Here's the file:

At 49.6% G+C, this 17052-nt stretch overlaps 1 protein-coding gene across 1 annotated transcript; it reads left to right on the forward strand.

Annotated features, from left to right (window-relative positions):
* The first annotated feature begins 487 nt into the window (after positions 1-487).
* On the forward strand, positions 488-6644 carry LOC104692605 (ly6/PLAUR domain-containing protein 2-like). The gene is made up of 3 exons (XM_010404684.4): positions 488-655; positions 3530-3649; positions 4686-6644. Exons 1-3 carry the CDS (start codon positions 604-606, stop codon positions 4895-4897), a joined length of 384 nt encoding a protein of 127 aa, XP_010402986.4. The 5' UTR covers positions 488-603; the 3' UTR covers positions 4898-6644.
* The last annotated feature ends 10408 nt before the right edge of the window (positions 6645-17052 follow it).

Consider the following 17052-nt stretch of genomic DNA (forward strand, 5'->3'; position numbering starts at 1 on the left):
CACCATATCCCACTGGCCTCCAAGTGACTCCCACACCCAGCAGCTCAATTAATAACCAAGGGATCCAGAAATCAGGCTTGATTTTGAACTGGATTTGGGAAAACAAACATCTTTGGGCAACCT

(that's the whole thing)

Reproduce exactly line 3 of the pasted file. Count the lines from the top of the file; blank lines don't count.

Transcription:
* The first annotated feature begins 487 nt into the window (after positions 1-487).